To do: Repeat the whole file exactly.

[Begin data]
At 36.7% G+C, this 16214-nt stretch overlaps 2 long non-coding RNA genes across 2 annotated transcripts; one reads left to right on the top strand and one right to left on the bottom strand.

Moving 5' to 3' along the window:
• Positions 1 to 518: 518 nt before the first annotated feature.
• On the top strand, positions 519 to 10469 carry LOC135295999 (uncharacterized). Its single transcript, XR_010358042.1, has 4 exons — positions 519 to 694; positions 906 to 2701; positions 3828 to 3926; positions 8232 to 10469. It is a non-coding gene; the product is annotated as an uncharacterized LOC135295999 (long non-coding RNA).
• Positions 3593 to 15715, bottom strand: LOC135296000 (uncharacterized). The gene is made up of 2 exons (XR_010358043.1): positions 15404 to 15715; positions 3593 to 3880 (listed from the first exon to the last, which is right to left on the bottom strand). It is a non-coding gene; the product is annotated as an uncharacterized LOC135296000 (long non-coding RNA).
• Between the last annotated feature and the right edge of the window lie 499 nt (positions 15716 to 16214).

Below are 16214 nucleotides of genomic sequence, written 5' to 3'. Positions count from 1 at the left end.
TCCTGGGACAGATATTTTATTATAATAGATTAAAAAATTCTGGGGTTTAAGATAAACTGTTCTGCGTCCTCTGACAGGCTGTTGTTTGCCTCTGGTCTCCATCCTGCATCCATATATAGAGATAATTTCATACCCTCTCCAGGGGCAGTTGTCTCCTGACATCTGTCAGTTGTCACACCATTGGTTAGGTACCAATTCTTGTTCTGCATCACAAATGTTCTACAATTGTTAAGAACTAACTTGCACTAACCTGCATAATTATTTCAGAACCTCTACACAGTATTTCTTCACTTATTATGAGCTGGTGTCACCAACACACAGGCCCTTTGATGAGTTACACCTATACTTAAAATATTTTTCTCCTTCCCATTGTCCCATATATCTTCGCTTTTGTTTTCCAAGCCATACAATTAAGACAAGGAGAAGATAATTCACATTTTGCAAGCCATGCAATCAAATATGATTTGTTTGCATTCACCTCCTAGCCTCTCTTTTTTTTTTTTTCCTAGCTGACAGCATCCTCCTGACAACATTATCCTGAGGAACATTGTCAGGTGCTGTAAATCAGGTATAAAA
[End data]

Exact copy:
At 36.7% G+C, this 16214-nt stretch overlaps 2 long non-coding RNA genes across 2 annotated transcripts; one reads left to right on the top strand and one right to left on the bottom strand.

Moving 5' to 3' along the window:
• Positions 1 to 518: 518 nt before the first annotated feature.
• On the top strand, positions 519 to 10469 carry LOC135295999 (uncharacterized). Its single transcript, XR_010358042.1, has 4 exons — positions 519 to 694; positions 906 to 2701; positions 3828 to 3926; positions 8232 to 10469. It is a non-coding gene; the product is annotated as an uncharacterized LOC135295999 (long non-coding RNA).
• Positions 3593 to 15715, bottom strand: LOC135296000 (uncharacterized). The gene is made up of 2 exons (XR_010358043.1): positions 15404 to 15715; positions 3593 to 3880 (listed from the first exon to the last, which is right to left on the bottom strand). It is a non-coding gene; the product is annotated as an uncharacterized LOC135296000 (long non-coding RNA).
• Between the last annotated feature and the right edge of the window lie 499 nt (positions 15716 to 16214).

Below are 16214 nucleotides of genomic sequence, written 5' to 3'. Positions count from 1 at the left end.
TCCTGGGACAGATATTTTATTATAATAGATTAAAAAATTCTGGGGTTTAAGATAAACTGTTCTGCGTCCTCTGACAGGCTGTTGTTTGCCTCTGGTCTCCATCCTGCATCCATATATAGAGATAATTTCATACCCTCTCCAGGGGCAGTTGTCTCCTGACATCTGTCAGTTGTCACACCATTGGTTAGGTACCAATTCTTGTTCTGCATCACAAATGTTCTACAATTGTTAAGAACTAACTTGCACTAACCTGCATAATTATTTCAGAACCTCTACACAGTATTTCTTCACTTATTATGAGCTGGTGTCACCAACACACAGGCCCTTTGATGAGTTACACCTATACTTAAAATATTTTTCTCCTTCCCATTGTCCCATATATCTTCGCTTTTGTTTTCCAAGCCATACAATTAAGACAAGGAGAAGATAATTCACATTTTGCAAGCCATGCAATCAAATATGATTTGTTTGCATTCACCTCCTAGCCTCTCTTTTTTTTTTTTTCCTAGCTGACAGCATCCTCCTGACAACATTATCCTGAGGAACATTGTCAGGTGCTGTAAATCAGGTATAAAA